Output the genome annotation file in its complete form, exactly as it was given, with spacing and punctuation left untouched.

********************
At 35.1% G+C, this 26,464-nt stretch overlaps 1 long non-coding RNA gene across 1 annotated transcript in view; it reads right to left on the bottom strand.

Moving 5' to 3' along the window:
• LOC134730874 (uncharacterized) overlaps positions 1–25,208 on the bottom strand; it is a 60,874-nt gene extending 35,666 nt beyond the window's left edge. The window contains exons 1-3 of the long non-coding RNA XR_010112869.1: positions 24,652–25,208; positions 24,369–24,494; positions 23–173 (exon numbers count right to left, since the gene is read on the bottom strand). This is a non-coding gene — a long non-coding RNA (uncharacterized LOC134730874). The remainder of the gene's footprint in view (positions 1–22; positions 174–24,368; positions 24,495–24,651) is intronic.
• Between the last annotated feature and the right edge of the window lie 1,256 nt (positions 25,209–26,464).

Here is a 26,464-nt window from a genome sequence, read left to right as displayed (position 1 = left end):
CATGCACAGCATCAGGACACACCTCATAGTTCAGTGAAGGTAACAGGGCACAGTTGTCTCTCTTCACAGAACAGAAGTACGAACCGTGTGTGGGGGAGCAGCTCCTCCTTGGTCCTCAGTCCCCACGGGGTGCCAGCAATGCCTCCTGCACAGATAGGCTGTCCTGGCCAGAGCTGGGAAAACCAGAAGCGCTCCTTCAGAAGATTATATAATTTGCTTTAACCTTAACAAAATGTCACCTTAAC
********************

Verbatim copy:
At 35.1% G+C, this 26,464-nt stretch overlaps 1 long non-coding RNA gene across 1 annotated transcript in view; it reads right to left on the bottom strand.

Moving 5' to 3' along the window:
• LOC134730874 (uncharacterized) overlaps positions 1–25,208 on the bottom strand; it is a 60,874-nt gene extending 35,666 nt beyond the window's left edge. The window contains exons 1-3 of the long non-coding RNA XR_010112869.1: positions 24,652–25,208; positions 24,369–24,494; positions 23–173 (exon numbers count right to left, since the gene is read on the bottom strand). This is a non-coding gene — a long non-coding RNA (uncharacterized LOC134730874). The remainder of the gene's footprint in view (positions 1–22; positions 174–24,368; positions 24,495–24,651) is intronic.
• Between the last annotated feature and the right edge of the window lie 1,256 nt (positions 25,209–26,464).

Here is a 26,464-nt window from a genome sequence, read left to right as displayed (position 1 = left end):
CATGCACAGCATCAGGACACACCTCATAGTTCAGTGAAGGTAACAGGGCACAGTTGTCTCTCTTCACAGAACAGAAGTACGAACCGTGTGTGGGGGAGCAGCTCCTCCTTGGTCCTCAGTCCCCACGGGGTGCCAGCAATGCCTCCTGCACAGATAGGCTGTCCTGGCCAGAGCTGGGAAAACCAGAAGCGCTCCTTCAGAAGATTATATAATTTGCTTTAACCTTAACAAAATGTCACCTTAAC